20. ^ Whitley, David (14 January 2015). "Advance Australia far: Our most remote outposts". Traveller.
  21. ^ Australia, c\=AU\;o\=Australia Government\;ou\=Geoscience (15 May 2014). "Heard and McDonald Islands".{{cite web}}: CS1 maint: multiple names: authors list (link)
  22. ^ "Heard Island and McDonald Islands". Central Intelligence Agency. 21 June 2022 – via
  23. ^ "Bouvet Island". Central Intelligence Agency. 6 June 2022 – via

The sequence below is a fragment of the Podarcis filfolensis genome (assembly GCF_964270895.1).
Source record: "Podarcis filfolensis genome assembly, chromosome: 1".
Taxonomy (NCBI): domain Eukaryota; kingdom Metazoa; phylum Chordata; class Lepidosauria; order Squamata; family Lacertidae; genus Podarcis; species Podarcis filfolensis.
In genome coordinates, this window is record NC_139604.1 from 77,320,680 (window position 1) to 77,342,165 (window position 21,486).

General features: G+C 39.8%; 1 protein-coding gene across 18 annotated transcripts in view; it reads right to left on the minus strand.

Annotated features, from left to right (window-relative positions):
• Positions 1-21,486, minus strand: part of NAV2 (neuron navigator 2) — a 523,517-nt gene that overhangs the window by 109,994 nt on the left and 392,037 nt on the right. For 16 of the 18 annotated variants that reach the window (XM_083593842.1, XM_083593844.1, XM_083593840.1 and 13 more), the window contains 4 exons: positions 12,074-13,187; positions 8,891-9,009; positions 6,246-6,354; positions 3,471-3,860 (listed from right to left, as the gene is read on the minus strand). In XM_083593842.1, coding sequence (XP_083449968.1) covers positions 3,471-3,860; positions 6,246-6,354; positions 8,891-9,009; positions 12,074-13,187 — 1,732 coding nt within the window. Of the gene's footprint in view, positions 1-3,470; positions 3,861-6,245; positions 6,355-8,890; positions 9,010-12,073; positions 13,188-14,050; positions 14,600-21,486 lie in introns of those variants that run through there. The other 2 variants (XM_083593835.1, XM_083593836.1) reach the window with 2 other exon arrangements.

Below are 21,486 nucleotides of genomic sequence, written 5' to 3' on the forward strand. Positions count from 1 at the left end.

24. ^ S. Ridgely, Robert; Guy, Tudor (1989). The Birds of South America: Volume 1: The Oscine Passerines. University of Texas Press. p. 14. ISBN 9780292707566. Retrieved 12 March 2022. Finally, a few comments on the area we consider to be part of "South America" are in order. Essentially we have followed the limits established by Meyer de Schauensee (1970: xii) with a few minor modifications. Thus, all the continental inshore islands are included (e.g., Trinidad and Tobago; various small islands off the northern coast of Venezuela, the Netherlands Antilles [Aruba, Bonaire and Curaçao]; and Fernando de Noronha, off the northeastern coast of Brazil), but islands more properly considered part of the West Indies (e.g. Grenada) are not. To the south, we have opted to include the Falkland Islands (or Islas Malvinas — in referring to them as the Falklands we are not making any political statement but merely recognizing that this book is being written in the English language), as their avifauna is really very similar to that of Patagonia and Tierra del Fuego. However, various other islands farther out in the South Atlantic (e.g., South Georgia) are not included except incidentally (e.g., endemic South Georgia Pipit have been incorporated). Likewise, the Juan Fernández Islands far off the Chilean coast have not been included (except for incidental comments), nor have the Galápagos Islands, situated even further off the Ecuadorian coast.